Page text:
Hospital Beds Tied to Higher Risk of Potentially Fatal Diarrhea

Hospital bed and nurse call button

A recent study found that hospital beds may contribute to a surge in the cases of potentially fatal diarrhea, also known as Clostridium difficile (C. diff) diarrhea, in U.S. health facilities.

Researchers found the risk rises dramatically if previous occupants of the beds received antibiotics.

According to the study’s background information, in the U.S. 27,000 patients die from C. diff. diarrhea every year. Study authors explained that antibiotics disturb the patients good gut flora and raise their risk of developing the infection.

The latest research is one of the first studies to find antibiotics given to one person can influence the risk of disease in another patient. Lead author Dr. Daniel Freedberg noted other studies have also documented the so called “herd” effect of antibiotics. This means, antibiotics can impact people who haven’t taken them.

The Study’s Findings

For the recent study, the team sifted through data on over 200,000 patients in five separate facilities from 2010 through 2015. Researchers analyzed more than 100,000 pairs of patients who shared the same bed.

The study did not include previous bed occupants who had themselves a C. diff infection or used the bed for less than 24 hours. Less than 1 percent of study participants developed the potentially fatal diarrhea as second bed occupants.

Researchers noticed the risk of developing the condition was 22 percent higher if the first occupant of the bed had taken antibiotics. No other factors were associated with the increased risk.

Freedberg explained C.diff patients can carry the disease and not knowing it. But when they get exposed to antibiotics, good gut bacteria die and C. diff. can feely expand within their gut.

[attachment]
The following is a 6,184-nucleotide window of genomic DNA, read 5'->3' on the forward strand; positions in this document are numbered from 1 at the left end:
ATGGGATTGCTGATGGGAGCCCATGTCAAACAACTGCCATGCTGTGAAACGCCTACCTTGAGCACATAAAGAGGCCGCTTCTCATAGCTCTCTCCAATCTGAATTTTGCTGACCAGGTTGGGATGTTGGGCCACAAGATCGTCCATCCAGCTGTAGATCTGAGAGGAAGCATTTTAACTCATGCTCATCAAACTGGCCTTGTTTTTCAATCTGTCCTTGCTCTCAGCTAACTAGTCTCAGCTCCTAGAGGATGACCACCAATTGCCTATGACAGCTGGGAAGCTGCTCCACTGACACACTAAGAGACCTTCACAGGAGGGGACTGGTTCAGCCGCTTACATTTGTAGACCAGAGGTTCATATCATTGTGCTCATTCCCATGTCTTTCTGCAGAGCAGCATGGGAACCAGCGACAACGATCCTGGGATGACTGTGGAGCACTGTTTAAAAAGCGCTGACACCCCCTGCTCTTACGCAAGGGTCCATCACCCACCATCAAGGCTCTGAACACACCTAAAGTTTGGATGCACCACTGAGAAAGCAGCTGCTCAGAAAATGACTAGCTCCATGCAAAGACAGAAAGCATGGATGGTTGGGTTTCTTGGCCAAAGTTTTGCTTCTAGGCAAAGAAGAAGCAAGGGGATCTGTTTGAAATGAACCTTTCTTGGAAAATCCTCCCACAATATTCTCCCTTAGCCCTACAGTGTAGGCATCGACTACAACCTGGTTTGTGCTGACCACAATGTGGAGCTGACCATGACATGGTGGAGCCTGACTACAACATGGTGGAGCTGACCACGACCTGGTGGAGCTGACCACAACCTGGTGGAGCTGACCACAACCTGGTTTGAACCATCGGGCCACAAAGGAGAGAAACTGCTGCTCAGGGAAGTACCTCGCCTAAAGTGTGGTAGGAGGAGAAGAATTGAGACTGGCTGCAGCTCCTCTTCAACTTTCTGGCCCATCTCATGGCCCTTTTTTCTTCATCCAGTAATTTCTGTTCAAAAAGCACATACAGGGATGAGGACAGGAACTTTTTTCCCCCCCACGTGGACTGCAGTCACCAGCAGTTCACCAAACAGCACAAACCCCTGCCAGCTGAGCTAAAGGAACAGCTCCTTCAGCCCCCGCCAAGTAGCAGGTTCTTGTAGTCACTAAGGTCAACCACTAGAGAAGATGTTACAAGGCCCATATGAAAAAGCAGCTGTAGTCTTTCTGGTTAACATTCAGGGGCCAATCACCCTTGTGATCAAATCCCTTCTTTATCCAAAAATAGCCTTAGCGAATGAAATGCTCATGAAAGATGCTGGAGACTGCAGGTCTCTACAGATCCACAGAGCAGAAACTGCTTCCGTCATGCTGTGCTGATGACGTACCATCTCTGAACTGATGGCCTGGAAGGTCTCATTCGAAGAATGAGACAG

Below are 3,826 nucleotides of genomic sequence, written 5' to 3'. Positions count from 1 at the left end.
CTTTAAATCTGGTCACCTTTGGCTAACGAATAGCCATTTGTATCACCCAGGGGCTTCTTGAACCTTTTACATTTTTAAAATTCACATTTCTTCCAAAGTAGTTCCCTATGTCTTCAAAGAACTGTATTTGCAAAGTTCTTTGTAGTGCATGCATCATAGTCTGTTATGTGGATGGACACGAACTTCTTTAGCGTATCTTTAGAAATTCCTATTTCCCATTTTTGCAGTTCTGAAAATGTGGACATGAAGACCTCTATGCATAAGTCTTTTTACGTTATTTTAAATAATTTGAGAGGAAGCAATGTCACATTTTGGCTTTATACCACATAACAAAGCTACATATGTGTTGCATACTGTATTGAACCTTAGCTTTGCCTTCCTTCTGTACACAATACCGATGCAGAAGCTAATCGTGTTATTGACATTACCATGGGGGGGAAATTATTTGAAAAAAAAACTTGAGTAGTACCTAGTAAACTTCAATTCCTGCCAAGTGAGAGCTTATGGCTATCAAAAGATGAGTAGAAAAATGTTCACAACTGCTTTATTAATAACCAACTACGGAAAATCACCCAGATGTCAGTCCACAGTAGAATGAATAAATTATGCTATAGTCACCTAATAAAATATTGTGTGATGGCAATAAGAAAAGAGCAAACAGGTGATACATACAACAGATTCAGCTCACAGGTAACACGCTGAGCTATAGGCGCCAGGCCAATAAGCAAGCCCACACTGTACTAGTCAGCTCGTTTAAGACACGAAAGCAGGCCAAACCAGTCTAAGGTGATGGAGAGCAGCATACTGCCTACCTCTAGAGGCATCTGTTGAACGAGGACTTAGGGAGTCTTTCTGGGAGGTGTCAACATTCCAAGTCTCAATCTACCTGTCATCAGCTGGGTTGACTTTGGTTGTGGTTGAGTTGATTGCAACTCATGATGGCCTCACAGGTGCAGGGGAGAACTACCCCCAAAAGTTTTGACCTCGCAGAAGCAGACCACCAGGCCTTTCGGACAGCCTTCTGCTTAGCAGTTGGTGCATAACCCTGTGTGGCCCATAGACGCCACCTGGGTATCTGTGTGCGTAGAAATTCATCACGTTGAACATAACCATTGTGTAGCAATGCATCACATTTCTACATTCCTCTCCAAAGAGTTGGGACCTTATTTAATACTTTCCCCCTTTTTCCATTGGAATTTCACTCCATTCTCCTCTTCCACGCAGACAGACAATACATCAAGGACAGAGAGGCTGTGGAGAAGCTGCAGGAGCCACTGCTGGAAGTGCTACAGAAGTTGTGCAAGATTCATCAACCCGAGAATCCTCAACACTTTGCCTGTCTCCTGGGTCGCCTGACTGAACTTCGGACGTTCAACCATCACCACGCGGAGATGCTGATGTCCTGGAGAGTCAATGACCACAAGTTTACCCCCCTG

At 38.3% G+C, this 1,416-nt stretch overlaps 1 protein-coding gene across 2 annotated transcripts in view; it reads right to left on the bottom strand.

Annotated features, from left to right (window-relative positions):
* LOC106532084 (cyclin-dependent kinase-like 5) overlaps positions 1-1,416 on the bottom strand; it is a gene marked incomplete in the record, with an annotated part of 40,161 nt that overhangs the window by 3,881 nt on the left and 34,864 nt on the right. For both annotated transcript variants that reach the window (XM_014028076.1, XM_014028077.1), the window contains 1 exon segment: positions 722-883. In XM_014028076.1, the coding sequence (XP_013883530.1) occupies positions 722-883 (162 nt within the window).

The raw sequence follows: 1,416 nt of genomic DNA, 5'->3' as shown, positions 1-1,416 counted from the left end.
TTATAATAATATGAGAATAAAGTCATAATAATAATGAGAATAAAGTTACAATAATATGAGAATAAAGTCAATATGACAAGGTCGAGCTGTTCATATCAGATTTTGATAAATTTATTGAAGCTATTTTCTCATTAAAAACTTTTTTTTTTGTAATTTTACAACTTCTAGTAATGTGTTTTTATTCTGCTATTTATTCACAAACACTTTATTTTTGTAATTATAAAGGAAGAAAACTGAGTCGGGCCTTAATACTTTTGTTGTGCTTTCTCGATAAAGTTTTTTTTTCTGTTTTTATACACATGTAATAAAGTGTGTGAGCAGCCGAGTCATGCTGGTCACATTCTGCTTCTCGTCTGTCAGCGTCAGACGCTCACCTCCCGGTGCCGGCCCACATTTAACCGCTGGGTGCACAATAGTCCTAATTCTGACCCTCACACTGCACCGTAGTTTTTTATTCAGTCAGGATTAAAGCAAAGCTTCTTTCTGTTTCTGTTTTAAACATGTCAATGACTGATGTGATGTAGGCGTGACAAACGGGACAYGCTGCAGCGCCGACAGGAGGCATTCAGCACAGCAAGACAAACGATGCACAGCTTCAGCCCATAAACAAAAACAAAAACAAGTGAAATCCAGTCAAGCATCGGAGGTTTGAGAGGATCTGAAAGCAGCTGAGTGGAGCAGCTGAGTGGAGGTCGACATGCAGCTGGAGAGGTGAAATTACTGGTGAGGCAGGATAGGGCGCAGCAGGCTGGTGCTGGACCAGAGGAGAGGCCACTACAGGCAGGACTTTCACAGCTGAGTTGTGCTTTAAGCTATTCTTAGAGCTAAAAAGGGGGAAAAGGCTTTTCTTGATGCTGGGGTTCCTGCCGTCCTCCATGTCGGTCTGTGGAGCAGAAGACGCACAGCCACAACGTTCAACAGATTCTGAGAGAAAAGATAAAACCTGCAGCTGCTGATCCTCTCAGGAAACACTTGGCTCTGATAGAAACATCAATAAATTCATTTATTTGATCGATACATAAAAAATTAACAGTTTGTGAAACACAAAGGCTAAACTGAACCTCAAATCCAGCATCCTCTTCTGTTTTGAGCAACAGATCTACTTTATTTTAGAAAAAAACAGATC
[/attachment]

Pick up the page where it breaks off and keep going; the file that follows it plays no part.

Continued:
If that happens, the pathogen can produce more spores which later contaminate the bed, floor, bedside table and other items and areas near the patient. As a result, the next occupant of the room will be more likely to develop the condition.

Researchers noted that it is very difficult to “sterilize” an entire hospital room. C. diff. spores are extremely persistent because they die only if they get exposed to a bleach-based cleaning solution.

Scientists said doctors give antibiotics to about half of patients in acute care settings. One researcher noted that is a “huge” number of people who can spread the infection. The good news is that the upped risk remains modest.

Study investigators said a second occupant of a hospital bed has a 22 percent risk of developing the condition. But he or she has a four-fold risk to be diagnosed with the infection if he or she receives antibiotics.

Doctors Overprescribe Antibiotics

Researchers warn that other people can help with the spread if they take antibiotics. For instance, doctors and nurses can contribute to C. diff spread if they take the medication when not necessary.

Freedberg pointed out that doctors prescribe antibiotics “far too often.”

But Jack A. Gilbert, a researcher with the Argonne National Laboratory who was not involved in the research, advises patients and doctors to take the findings with a pinch of salt. He said the study results are “tempting” for a shift in hospital policy, but the “uncertainties” require more research.

Researchers published their findings in the journal JAMA Internal Medicine.

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